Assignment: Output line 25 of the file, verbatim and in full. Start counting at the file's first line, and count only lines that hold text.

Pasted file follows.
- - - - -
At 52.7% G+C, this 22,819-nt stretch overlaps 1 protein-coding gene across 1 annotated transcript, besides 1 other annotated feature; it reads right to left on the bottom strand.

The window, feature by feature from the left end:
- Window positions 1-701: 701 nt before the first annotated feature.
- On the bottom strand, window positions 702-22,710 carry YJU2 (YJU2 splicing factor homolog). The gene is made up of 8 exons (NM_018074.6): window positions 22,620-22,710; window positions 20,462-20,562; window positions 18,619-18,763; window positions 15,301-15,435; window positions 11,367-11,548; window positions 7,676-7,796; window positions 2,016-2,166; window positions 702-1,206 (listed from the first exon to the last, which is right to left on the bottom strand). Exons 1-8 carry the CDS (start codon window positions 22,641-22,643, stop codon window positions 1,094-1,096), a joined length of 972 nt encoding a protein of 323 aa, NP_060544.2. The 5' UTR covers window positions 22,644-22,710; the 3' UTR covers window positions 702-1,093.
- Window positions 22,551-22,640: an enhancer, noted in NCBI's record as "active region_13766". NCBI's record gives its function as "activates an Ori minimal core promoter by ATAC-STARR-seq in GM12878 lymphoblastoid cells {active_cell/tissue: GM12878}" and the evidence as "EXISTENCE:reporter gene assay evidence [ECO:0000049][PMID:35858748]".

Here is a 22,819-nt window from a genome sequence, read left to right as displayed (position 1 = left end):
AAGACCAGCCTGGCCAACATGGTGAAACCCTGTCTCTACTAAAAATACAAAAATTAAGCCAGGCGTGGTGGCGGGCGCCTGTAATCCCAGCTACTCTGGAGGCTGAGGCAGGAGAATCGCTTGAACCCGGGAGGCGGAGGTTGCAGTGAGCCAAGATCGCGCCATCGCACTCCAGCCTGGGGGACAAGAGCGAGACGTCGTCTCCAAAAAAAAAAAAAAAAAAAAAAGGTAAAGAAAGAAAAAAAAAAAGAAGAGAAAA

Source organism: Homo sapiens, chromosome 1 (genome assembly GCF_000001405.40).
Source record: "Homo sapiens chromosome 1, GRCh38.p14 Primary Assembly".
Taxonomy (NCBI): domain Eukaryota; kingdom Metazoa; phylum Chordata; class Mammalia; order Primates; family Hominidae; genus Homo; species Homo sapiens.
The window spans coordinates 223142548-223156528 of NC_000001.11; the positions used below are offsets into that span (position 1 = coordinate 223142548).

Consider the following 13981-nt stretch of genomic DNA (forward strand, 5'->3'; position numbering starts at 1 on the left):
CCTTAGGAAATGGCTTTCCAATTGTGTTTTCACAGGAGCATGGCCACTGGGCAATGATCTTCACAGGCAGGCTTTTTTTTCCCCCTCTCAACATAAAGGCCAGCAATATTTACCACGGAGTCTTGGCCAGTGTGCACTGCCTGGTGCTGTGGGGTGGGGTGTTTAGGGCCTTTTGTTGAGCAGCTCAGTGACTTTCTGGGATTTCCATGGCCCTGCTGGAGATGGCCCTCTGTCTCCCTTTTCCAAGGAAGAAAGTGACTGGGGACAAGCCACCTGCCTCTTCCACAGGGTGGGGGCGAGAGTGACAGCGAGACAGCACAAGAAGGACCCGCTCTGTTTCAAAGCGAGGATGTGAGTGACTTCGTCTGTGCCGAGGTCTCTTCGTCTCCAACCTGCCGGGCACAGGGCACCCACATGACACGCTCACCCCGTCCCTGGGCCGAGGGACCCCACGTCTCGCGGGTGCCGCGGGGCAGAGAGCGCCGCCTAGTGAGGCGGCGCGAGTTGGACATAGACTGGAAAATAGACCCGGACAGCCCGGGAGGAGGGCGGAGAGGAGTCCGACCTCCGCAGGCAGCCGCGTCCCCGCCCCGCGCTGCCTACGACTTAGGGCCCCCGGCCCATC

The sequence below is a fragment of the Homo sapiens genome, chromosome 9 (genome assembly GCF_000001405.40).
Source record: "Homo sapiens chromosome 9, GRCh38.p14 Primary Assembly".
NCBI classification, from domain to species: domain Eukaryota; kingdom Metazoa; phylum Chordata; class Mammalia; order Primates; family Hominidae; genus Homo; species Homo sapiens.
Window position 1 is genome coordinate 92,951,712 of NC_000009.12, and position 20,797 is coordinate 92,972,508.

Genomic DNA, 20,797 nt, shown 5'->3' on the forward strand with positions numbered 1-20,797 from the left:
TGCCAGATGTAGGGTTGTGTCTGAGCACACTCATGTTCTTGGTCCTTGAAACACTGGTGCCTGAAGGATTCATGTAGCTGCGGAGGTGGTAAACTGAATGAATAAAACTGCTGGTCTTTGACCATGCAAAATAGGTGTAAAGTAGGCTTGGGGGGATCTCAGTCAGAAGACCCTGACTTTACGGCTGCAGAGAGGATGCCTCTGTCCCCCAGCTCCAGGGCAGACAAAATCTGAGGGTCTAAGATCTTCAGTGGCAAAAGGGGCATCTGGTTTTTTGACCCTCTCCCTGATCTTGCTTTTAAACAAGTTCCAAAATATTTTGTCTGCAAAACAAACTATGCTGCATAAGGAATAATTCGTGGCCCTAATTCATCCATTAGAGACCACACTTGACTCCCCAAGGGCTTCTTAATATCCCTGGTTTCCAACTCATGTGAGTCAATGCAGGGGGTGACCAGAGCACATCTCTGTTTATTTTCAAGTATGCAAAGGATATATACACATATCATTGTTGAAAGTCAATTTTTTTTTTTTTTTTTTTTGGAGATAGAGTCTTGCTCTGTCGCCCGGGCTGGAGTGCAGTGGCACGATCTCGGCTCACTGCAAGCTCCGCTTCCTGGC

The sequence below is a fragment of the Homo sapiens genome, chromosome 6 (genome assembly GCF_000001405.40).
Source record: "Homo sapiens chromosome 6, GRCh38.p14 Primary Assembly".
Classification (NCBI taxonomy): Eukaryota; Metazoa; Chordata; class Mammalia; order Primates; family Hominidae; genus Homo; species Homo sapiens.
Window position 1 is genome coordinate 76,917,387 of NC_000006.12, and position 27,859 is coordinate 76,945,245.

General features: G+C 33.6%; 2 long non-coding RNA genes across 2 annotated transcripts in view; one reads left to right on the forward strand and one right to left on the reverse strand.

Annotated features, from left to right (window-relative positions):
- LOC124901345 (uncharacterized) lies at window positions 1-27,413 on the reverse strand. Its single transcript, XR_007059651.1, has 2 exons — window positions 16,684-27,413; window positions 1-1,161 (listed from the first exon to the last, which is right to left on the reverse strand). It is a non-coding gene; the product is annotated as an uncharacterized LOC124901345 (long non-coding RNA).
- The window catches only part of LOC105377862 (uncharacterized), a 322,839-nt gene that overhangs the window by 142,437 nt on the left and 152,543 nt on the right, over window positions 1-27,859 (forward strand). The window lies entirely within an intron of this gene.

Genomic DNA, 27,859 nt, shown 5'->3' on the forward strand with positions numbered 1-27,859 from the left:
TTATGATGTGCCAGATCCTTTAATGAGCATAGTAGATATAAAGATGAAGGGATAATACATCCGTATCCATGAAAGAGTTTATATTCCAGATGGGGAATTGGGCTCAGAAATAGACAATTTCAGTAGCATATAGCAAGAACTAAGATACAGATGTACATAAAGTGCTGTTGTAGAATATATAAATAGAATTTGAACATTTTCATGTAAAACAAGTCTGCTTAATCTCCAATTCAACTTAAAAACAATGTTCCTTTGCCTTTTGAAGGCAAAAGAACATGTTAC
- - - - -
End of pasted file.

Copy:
Annotated features, from left to right (window-relative positions):